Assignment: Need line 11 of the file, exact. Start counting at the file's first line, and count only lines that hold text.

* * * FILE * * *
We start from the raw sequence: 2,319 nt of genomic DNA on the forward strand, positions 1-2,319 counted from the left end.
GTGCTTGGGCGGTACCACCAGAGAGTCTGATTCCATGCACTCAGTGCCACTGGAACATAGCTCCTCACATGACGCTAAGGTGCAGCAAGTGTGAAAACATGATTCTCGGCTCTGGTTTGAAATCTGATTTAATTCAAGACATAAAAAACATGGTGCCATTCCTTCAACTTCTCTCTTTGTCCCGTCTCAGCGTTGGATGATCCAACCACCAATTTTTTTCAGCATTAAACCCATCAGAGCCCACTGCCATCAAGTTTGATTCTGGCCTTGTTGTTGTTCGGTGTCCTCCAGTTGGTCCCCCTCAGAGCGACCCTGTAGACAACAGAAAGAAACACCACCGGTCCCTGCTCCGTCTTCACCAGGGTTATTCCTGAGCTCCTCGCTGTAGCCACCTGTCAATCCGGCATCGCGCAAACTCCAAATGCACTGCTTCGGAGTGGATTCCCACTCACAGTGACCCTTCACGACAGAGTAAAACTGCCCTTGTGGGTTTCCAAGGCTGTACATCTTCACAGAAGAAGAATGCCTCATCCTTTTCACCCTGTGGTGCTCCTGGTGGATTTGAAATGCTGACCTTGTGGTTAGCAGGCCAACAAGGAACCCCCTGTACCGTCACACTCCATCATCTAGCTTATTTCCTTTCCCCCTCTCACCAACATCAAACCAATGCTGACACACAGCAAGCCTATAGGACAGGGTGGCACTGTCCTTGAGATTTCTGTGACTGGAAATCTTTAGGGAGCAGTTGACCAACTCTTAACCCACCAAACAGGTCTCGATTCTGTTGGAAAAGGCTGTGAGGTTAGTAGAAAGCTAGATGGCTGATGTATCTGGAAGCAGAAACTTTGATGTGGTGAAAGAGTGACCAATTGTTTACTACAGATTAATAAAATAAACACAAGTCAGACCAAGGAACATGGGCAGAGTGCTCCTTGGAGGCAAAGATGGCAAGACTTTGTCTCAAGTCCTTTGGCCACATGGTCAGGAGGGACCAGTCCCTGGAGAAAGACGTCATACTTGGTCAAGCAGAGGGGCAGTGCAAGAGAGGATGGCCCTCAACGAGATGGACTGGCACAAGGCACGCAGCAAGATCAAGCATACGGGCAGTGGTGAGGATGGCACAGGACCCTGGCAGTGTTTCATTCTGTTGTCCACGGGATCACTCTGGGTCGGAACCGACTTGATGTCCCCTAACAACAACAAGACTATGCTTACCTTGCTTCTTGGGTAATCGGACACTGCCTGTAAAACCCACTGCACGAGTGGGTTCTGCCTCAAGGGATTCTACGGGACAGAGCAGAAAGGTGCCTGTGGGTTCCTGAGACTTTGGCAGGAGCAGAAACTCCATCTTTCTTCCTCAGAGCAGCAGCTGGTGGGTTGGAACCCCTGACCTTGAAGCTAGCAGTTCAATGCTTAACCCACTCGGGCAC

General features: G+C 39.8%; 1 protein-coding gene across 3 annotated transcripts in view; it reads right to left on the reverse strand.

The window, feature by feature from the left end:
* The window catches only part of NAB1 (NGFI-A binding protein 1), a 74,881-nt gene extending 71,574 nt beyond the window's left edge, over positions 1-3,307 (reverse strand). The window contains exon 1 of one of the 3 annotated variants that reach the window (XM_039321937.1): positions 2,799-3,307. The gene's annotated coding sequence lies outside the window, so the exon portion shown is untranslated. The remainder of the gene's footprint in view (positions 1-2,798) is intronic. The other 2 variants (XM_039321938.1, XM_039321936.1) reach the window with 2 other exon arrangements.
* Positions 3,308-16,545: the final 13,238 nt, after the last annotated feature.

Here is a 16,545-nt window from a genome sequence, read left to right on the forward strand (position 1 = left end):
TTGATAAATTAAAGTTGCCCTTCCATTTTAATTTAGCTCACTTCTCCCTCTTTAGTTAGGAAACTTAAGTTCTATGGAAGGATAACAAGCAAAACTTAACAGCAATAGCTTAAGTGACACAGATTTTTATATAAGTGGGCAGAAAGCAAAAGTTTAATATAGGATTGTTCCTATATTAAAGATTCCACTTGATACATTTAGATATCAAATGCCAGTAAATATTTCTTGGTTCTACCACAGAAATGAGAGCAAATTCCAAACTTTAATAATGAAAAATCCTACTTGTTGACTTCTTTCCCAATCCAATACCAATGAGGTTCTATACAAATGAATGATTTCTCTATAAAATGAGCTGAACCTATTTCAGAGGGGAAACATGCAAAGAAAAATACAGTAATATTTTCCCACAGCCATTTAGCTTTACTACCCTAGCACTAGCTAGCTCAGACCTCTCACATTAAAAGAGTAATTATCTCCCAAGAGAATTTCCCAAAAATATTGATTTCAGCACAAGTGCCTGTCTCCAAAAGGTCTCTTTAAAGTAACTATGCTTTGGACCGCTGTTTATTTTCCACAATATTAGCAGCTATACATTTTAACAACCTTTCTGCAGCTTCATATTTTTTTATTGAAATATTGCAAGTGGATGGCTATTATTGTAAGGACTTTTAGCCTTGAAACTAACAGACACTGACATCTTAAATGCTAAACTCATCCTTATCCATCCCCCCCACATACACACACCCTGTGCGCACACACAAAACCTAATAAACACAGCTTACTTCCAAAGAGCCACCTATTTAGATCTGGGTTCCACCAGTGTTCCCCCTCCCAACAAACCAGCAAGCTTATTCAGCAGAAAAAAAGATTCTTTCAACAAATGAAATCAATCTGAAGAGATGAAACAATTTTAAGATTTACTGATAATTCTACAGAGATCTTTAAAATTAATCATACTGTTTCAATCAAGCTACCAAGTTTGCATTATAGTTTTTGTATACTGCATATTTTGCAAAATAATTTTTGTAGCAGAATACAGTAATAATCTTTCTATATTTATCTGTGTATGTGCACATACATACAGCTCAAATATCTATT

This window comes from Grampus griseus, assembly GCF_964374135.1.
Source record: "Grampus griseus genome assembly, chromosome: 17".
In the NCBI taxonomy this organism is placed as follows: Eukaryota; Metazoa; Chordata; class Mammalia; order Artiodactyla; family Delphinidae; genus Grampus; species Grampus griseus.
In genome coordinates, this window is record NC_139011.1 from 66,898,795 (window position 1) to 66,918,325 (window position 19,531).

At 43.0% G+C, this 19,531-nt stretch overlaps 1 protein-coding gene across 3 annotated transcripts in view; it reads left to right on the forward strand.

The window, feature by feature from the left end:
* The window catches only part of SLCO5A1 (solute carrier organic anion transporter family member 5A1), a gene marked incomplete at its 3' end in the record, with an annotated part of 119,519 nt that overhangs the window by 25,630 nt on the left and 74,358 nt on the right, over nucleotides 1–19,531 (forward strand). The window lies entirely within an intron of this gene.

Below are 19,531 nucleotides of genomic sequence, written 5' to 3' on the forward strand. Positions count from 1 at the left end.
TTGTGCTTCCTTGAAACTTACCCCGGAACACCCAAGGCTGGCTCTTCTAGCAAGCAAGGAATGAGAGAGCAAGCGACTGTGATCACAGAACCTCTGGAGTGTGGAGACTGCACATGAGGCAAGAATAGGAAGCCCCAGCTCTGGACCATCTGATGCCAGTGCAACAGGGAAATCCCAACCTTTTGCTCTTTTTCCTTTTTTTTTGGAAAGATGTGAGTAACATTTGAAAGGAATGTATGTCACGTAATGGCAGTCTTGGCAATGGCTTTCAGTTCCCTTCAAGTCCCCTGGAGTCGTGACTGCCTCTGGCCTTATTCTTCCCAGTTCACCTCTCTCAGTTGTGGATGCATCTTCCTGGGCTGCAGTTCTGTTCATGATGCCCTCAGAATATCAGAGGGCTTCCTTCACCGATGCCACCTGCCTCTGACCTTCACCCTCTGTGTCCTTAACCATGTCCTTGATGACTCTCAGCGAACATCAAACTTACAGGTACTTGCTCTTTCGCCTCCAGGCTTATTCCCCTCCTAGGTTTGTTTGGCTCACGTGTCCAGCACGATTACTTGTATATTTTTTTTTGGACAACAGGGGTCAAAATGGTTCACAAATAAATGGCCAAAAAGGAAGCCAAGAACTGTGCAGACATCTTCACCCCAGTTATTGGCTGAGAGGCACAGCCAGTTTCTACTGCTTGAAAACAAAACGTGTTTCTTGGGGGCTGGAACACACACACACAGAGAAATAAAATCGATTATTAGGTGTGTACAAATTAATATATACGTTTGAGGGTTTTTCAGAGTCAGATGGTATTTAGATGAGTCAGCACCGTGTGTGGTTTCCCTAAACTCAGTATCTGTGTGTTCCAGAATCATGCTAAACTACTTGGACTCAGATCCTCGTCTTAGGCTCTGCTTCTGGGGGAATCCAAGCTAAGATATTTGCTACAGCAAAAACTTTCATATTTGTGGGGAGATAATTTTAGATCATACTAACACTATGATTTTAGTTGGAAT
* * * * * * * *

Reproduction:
In the NCBI taxonomy this organism is placed as follows: Eukaryota; Metazoa; Chordata; class Mammalia; order Artiodactyla; family Delphinidae; genus Grampus; species Grampus griseus.